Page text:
Comparison of three-phase current controllers for permanent magnet synchronous machine drives

Open Access
Chen, Shuo
Graduate Program:
Electrical Engineering
Master of Science
Document Type:
Master Thesis
Date of Defense:
June 09, 2014
Committee Members:
  • Jeffrey Scott Mayer, Thesis Advisor
  • Jeffrey Louis Schiano, Thesis Advisor
  • Kultegin Aydin, Thesis Advisor
  • Field-oriented control
  • bandwidth limitation
  • Simulink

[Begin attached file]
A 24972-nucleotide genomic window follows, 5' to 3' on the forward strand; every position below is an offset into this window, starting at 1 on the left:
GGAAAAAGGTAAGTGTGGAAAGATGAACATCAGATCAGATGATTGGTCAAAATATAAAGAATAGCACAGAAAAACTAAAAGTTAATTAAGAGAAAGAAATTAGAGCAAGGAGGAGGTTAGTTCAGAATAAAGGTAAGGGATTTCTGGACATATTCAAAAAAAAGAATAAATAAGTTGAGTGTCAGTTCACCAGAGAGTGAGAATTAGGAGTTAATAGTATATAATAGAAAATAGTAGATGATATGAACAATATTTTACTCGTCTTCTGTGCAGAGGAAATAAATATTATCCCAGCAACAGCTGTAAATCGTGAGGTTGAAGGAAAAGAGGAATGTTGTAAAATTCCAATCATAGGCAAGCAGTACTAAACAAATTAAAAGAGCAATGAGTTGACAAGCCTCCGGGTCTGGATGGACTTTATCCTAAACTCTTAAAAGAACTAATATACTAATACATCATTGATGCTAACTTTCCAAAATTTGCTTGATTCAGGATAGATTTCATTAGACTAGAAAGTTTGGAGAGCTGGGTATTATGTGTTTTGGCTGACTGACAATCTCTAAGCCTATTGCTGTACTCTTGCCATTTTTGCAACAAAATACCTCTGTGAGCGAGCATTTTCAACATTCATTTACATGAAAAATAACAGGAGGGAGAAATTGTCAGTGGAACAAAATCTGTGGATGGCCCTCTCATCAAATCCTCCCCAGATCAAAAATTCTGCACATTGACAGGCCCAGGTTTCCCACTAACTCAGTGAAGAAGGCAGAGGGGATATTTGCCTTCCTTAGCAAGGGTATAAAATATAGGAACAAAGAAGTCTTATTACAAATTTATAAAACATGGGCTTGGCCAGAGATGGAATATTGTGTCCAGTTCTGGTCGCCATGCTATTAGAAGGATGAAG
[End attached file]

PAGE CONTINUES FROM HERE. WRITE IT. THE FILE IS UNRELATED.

Field-oriented control (FOC) is a defacto standard for the high-performance control of inverter-driven ac electric machines. FOC requires regulation of the three-phase ac stator winding currents within a velocity/position control loop. It is usually accomplished using PI control in the synchronous reference frame in conjunction with appropriate reference frame transformations for the current feedback signals and voltage actuation signals. In this thesis, transfer function models have been derived for a complete drive system with FOC, and are used to compare the characteristic response of the various approaches. Among these transfer functions, the use of the synchronous reference frame starts from practical considerations. In particular, all the electrical variables in this frame are dc quantities in the steady state; thus, compensator bandwidth is ostensibly a minor concern. Analysis of the closed-loop system, however, reveals a potential hidden cost in this approach: it imposes a bandwidth limitation on the velocity/position control loop. A set of Simulink models for drive system components has also been developed to investigate the large signed, non-linear response of these systems with different controllers. The Simulink models also permit selective modeling of non-idealities such as blanking time.